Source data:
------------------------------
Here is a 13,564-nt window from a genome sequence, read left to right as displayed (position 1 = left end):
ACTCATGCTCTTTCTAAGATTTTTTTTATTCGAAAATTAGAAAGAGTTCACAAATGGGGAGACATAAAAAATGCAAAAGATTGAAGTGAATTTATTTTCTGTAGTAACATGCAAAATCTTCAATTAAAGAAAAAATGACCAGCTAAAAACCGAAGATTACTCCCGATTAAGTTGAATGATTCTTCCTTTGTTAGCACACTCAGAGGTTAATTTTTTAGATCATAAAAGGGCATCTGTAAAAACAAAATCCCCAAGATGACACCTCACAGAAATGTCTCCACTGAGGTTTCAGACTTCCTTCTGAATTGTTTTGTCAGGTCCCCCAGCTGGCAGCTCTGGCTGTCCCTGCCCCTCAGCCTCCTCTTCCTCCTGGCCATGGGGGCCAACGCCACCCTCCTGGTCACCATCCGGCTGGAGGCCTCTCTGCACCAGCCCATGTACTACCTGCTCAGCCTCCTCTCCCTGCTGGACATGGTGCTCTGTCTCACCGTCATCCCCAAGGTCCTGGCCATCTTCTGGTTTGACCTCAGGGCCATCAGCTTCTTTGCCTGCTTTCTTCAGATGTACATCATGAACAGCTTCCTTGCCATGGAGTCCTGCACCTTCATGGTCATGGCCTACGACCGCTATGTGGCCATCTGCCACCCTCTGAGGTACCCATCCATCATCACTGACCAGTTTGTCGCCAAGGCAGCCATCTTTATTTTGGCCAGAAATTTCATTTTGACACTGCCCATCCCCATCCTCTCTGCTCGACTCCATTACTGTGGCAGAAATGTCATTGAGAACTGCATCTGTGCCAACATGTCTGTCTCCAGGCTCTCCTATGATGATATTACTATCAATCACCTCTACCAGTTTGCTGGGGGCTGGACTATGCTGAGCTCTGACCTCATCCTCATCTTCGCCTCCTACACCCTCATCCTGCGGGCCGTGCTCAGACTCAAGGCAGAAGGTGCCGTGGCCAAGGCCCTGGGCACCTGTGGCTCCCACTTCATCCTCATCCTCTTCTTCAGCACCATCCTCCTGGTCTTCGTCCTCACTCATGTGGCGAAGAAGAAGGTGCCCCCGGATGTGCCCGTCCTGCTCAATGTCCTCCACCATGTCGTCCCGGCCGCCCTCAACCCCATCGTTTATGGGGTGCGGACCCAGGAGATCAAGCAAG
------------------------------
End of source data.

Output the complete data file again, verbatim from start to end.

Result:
Here is a 13,564-nt window from a genome sequence, read left to right as displayed (position 1 = left end):
ACTCATGCTCTTTCTAAGATTTTTTTTATTCGAAAATTAGAAAGAGTTCACAAATGGGGAGACATAAAAAATGCAAAAGATTGAAGTGAATTTATTTTCTGTAGTAACATGCAAAATCTTCAATTAAAGAAAAAATGACCAGCTAAAAACCGAAGATTACTCCCGATTAAGTTGAATGATTCTTCCTTTGTTAGCACACTCAGAGGTTAATTTTTTAGATCATAAAAGGGCATCTGTAAAAACAAAATCCCCAAGATGACACCTCACAGAAATGTCTCCACTGAGGTTTCAGACTTCCTTCTGAATTGTTTTGTCAGGTCCCCCAGCTGGCAGCTCTGGCTGTCCCTGCCCCTCAGCCTCCTCTTCCTCCTGGCCATGGGGGCCAACGCCACCCTCCTGGTCACCATCCGGCTGGAGGCCTCTCTGCACCAGCCCATGTACTACCTGCTCAGCCTCCTCTCCCTGCTGGACATGGTGCTCTGTCTCACCGTCATCCCCAAGGTCCTGGCCATCTTCTGGTTTGACCTCAGGGCCATCAGCTTCTTTGCCTGCTTTCTTCAGATGTACATCATGAACAGCTTCCTTGCCATGGAGTCCTGCACCTTCATGGTCATGGCCTACGACCGCTATGTGGCCATCTGCCACCCTCTGAGGTACCCATCCATCATCACTGACCAGTTTGTCGCCAAGGCAGCCATCTTTATTTTGGCCAGAAATTTCATTTTGACACTGCCCATCCCCATCCTCTCTGCTCGACTCCATTACTGTGGCAGAAATGTCATTGAGAACTGCATCTGTGCCAACATGTCTGTCTCCAGGCTCTCCTATGATGATATTACTATCAATCACCTCTACCAGTTTGCTGGGGGCTGGACTATGCTGAGCTCTGACCTCATCCTCATCTTCGCCTCCTACACCCTCATCCTGCGGGCCGTGCTCAGACTCAAGGCAGAAGGTGCCGTGGCCAAGGCCCTGGGCACCTGTGGCTCCCACTTCATCCTCATCCTCTTCTTCAGCACCATCCTCCTGGTCTTCGTCCTCACTCATGTGGCGAAGAAGAAGGTGCCCCCGGATGTGCCCGTCCTGCTCAATGTCCTCCACCATGTCGTCCCGGCCGCCCTCAACCCCATCGTTTATGGGGTGCGGACCCAGGAGATCAAGCAAG